If you're purchasing a portable air purification system, you'll need to ensure you keep it well-maintained. Even the most advanced systems featuring high-quality components will break down if you don't give them the right care.

Letting dirt and particulate matter build up in the purifier's filter between changes can become problematic. If fungal colonies start to accumulate and build spores, the air purification system could end up pushing them back out into the room, reducing the air quality.

Should I Get a Model with an Ionizer?

The ionizer function on air purification systems is becoming a hot selling point. Apparently, ions in the atmosphere trap particles and then fall to the ground or stick to walls, removing the particles from the air.

However, along with the production of ions, the purifier also produces ozone. Ozone is a naturally occurring gas in the stratosphere, and it helps to disperse UV radiation. However, at ground level, ozone has a toxic effect on humans.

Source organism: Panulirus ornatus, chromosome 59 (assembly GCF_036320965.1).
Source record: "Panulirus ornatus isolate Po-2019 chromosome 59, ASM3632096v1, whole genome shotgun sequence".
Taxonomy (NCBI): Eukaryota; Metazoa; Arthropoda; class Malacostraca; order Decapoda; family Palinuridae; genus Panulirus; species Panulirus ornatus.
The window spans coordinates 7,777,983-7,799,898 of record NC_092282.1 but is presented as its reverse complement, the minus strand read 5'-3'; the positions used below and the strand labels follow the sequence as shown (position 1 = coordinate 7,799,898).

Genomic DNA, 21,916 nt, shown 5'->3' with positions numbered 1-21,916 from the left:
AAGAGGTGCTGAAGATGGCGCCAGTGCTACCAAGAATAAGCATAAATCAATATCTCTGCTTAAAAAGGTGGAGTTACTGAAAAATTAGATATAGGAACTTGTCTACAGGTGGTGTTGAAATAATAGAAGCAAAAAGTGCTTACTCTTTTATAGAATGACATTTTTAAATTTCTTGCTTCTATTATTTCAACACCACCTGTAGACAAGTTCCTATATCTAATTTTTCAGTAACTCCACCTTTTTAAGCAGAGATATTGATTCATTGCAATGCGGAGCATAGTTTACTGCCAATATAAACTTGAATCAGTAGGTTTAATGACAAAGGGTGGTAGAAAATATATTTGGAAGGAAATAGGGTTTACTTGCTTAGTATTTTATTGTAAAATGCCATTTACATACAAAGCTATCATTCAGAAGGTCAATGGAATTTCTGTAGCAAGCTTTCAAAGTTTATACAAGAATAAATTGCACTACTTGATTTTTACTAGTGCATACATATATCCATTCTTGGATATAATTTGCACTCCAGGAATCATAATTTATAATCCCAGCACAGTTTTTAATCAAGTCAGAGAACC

The effects of ozone exposure lead to the development of upper respiratory issues. Some individuals might find they develop sinus problems, including itchy eyes, sneezing, and coughing. Ozone overexposure can be harmful to your health, and prolonged, repeated exposure to ozone can result in extreme respiratory distress.

In fact, some research shows that the use of ionizers actually increases the amount of particulate matter in the air. Avoiding models with ionizers and ozone functions is the best choice for the health of everyone at the office.